Boeing discloses names of 737 MAX employees after NTSB chair faults cooperation

By David Shepardson

WASHINGTON (Reuters) -Boeing on Wednesday provided U.S. regulators with the names of employees on its 737 MAX door team after lawmakers and a federal safety official sharply criticized the planemaker’s failure to do so at a Senate hearing.

National Transportation Safety Board Chair Jennifer Homendy had said earlier on Wednesday that Boeing had failed to supply the employee names and some key records sought in the agency’s ongoing investigation into the Jan. 5 Alaska Airlines 737 MAX 9 mid-air cabin door plug emergency.

Homendy said at the Senate Commerce Committee hearing that investigators sought the names of the 25 people who work on door plugs at a Boeing facility in Renton, Washington, and had begun a week of interviews on Sunday. “It is absurd that two months later we don’t have it,” she said.

Boeing said on Wednesday that soon after the incident it had provided the NTSB with the names of some of its employees, including door specialists it believed would have relevant information.

After Homendy’s comments on Wednesday, Boeing provided the employee list, a NTSB spokesperson said, saying the agency received the names around 2 p.m. ET (1900 GMT).

“We have now provided the full list of individuals on the 737 door team, in response to a recent request,” the planemaker said in a statement, adding, “if the door plug removal was undocumented there would be no documentation to share. We will continue to cooperate fully and transparently with the NTSB’s investigation.”

Before Boeing issued its statement on Wednesday, Senate Commerce Committee Chair Maria Cantwell fired off a letter to the company’s CEO, Dave Calhoun, telling him to give the NTSB those employee names within 48 hours. Cantwell on Wednesday reiterated she plans to call Calhoun to testify at a future hearing.

“It’s beyond disappointing,” Cantwell said. “We have an entire economy that depends on people getting this right.”


Homendy said the NTSB had sought documentation related to opening and closing of the door plug and removal of key bolts that were missing and requested documentation related to the door plug “numerous times over the past few months.” She also said the NTSB has been unable to interview the manager of the door team who has been out on medical leave.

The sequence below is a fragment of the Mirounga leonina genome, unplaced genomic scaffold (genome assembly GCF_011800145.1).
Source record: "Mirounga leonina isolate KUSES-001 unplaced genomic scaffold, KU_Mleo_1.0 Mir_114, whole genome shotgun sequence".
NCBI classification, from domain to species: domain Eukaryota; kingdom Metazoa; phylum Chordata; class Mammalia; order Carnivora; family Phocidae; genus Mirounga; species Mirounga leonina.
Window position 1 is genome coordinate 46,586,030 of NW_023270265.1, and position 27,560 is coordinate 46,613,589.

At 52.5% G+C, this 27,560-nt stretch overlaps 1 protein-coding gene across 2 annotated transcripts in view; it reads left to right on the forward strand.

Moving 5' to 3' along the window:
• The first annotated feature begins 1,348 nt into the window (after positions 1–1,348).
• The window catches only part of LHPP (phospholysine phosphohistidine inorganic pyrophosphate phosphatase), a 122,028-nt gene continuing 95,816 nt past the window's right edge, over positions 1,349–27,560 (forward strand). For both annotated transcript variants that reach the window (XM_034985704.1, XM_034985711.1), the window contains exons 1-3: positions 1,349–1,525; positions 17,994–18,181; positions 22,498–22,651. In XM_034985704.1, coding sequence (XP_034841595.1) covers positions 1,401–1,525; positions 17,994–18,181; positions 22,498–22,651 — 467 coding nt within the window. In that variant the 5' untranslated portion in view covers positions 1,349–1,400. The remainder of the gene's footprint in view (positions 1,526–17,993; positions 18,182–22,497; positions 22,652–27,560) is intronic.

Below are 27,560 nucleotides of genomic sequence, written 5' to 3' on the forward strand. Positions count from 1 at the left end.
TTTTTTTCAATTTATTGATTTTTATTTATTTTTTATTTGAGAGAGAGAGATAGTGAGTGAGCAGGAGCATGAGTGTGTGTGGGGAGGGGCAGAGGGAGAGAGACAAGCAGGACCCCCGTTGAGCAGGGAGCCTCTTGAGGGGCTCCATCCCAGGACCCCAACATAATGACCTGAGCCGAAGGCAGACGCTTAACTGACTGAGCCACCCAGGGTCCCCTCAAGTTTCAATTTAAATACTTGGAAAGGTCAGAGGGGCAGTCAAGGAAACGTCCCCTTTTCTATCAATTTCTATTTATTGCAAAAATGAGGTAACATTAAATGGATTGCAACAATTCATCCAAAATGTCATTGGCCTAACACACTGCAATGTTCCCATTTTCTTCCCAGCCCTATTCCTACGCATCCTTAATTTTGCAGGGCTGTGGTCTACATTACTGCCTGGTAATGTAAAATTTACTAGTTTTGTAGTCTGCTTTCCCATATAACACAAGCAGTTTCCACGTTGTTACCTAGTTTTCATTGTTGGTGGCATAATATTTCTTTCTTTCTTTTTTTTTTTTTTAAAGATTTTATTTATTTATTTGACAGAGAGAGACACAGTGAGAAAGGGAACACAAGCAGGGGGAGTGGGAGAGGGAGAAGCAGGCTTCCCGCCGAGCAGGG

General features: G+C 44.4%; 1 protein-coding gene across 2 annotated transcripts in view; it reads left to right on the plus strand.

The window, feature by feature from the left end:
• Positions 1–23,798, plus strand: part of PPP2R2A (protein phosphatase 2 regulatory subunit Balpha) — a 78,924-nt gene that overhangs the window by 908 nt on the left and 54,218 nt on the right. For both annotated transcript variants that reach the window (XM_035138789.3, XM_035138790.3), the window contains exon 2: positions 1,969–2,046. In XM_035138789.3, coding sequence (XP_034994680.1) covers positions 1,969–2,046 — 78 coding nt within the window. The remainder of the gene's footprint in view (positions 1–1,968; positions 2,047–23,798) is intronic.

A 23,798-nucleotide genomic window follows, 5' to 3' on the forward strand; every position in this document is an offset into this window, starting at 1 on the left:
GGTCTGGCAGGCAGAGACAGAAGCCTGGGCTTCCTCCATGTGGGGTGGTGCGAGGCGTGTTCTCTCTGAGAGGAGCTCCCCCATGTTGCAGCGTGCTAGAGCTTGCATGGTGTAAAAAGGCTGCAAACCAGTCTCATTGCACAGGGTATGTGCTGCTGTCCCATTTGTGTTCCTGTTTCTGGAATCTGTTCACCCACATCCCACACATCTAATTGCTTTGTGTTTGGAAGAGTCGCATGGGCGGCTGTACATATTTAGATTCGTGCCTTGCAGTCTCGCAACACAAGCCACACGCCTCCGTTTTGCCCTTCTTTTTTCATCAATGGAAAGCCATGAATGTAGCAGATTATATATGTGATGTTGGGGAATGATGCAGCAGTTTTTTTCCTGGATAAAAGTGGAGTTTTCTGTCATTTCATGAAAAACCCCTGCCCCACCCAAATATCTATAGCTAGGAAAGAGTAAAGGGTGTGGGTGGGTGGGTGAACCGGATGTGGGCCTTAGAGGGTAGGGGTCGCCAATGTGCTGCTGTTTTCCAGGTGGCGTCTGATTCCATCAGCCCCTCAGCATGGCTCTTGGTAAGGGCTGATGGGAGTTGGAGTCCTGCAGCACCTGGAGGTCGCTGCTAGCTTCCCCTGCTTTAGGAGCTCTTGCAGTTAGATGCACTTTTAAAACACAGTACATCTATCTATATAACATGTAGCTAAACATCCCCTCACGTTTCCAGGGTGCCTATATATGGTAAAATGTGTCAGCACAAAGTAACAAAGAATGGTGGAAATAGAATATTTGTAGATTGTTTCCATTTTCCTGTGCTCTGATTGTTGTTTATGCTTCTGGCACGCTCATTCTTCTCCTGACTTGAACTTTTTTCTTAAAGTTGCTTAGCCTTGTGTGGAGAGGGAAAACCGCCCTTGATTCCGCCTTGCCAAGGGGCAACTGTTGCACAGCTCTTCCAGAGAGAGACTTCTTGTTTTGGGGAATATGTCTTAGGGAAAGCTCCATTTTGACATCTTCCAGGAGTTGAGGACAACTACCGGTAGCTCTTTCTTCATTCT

A spokesperson for Homendy said she stands by her testimony.

Separately, she told Reuters the NTSB plans to hold a multiple-day investigative hearing into the MAX 9, likely in late summer, which will include testimony from staff at Boeing and fuselage manufacturer Spirit AeroSystems.

Homendy confirmed that inspections of all other MAX 9 planes in service found no other missing bolts.

The planemaker has scrambled to explain and strengthen safety procedures since the January mid-air incident that led to the FAA grounding the MAX 9 for several weeks. The company has been the subject of increased scrutiny from regulators and airlines concerned about the quality of jet production.

Homendy said the NTSB does not know which employees removed the bolts and failed to reinstall them, she said.

“The NTSB needs to interview the employees,” she said. “We are not about blame at the NTSB. This is the only way we ensure safety is to find out what happened, what was done, what was not done, what policies are in place.”

Homendy said she was not suggesting any malfeasance on Boeing’s part. “What I’m saying is we’ve requested the information. We don’t have the information.”

Senator Ted Cruz, the top Republican on the Commerce Committee, called it “utterly unacceptable” that the NTSB was not receiving full cooperation from Boeing and asked for an update from Homendy within a week.

Homendy also confirmed that the MAX 9 door plug had moved during prior flights, citing markings on the door.

There were 154 prior flights by the Alaska Airlines MAX 9 jet before the Jan. 5 flight.

“There were very small movements until it eventually came out,” Homendy said, adding that testing showed “you could see a bit of a gap towards the end” but that it was not clear how noticeable it was.

Federal Aviation Administrator Mike Whitaker said last week Boeing must develop a comprehensive plan to address “systemic quality-control issues” within 90 days following an all-day meeting with Calhoun on Feb. 27.

An FAA audit of 737 production found “non-compliance issues in Boeing’s manufacturing process control, parts handling and storage, and product control,” the agency said Monday

(Reporting by David Shepardson in Washington; Editing by Matthew Lewis and Jamie Freed)